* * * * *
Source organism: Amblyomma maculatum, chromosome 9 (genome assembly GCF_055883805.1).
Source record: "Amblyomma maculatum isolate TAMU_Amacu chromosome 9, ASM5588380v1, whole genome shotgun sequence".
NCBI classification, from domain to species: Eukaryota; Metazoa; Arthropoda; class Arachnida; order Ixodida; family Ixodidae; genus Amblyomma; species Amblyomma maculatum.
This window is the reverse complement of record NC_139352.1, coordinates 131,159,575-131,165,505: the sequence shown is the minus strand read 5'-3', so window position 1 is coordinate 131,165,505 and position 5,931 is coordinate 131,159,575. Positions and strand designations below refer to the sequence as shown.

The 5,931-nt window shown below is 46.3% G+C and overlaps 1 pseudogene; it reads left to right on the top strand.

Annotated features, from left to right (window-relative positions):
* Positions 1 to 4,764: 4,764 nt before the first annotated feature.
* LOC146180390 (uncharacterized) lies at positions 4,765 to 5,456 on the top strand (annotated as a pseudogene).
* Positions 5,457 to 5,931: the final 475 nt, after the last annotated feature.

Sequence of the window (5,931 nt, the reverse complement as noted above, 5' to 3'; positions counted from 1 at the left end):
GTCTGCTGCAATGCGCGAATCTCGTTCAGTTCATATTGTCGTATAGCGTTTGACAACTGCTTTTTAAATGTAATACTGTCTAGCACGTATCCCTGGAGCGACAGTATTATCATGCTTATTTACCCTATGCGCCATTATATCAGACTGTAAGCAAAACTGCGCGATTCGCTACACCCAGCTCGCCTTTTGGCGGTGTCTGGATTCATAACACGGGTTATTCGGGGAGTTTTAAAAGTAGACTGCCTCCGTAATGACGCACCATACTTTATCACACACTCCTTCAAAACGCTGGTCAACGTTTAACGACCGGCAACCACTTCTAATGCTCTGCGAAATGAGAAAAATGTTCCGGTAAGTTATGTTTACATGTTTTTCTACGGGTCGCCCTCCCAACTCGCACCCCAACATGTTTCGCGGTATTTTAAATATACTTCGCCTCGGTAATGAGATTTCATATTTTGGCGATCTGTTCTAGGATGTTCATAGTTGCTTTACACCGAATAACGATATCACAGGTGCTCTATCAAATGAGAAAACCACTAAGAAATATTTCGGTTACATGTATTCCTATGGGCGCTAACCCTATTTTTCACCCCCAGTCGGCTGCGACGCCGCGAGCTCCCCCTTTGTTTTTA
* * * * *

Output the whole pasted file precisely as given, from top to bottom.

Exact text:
Source organism: Amblyomma maculatum, chromosome 9 (genome assembly GCF_055883805.1).
Source record: "Amblyomma maculatum isolate TAMU_Amacu chromosome 9, ASM5588380v1, whole genome shotgun sequence".
NCBI classification, from domain to species: Eukaryota; Metazoa; Arthropoda; class Arachnida; order Ixodida; family Ixodidae; genus Amblyomma; species Amblyomma maculatum.
This window is the reverse complement of record NC_139352.1, coordinates 131,159,575-131,165,505: the sequence shown is the minus strand read 5'-3', so window position 1 is coordinate 131,165,505 and position 5,931 is coordinate 131,159,575. Positions and strand designations below refer to the sequence as shown.

The 5,931-nt window shown below is 46.3% G+C and overlaps 1 pseudogene; it reads left to right on the top strand.

Annotated features, from left to right (window-relative positions):
* Positions 1 to 4,764: 4,764 nt before the first annotated feature.
* LOC146180390 (uncharacterized) lies at positions 4,765 to 5,456 on the top strand (annotated as a pseudogene).
* Positions 5,457 to 5,931: the final 475 nt, after the last annotated feature.

Sequence of the window (5,931 nt, the reverse complement as noted above, 5' to 3'; positions counted from 1 at the left end):
GTCTGCTGCAATGCGCGAATCTCGTTCAGTTCATATTGTCGTATAGCGTTTGACAACTGCTTTTTAAATGTAATACTGTCTAGCACGTATCCCTGGAGCGACAGTATTATCATGCTTATTTACCCTATGCGCCATTATATCAGACTGTAAGCAAAACTGCGCGATTCGCTACACCCAGCTCGCCTTTTGGCGGTGTCTGGATTCATAACACGGGTTATTCGGGGAGTTTTAAAAGTAGACTGCCTCCGTAATGACGCACCATACTTTATCACACACTCCTTCAAAACGCTGGTCAACGTTTAACGACCGGCAACCACTTCTAATGCTCTGCGAAATGAGAAAAATGTTCCGGTAAGTTATGTTTACATGTTTTTCTACGGGTCGCCCTCCCAACTCGCACCCCAACATGTTTCGCGGTATTTTAAATATACTTCGCCTCGGTAATGAGATTTCATATTTTGGCGATCTGTTCTAGGATGTTCATAGTTGCTTTACACCGAATAACGATATCACAGGTGCTCTATCAAATGAGAAAACCACTAAGAAATATTTCGGTTACATGTATTCCTATGGGCGCTAACCCTATTTTTCACCCCCAGTCGGCTGCGACGCCGCGAGCTCCCCCTTTGTTTTTA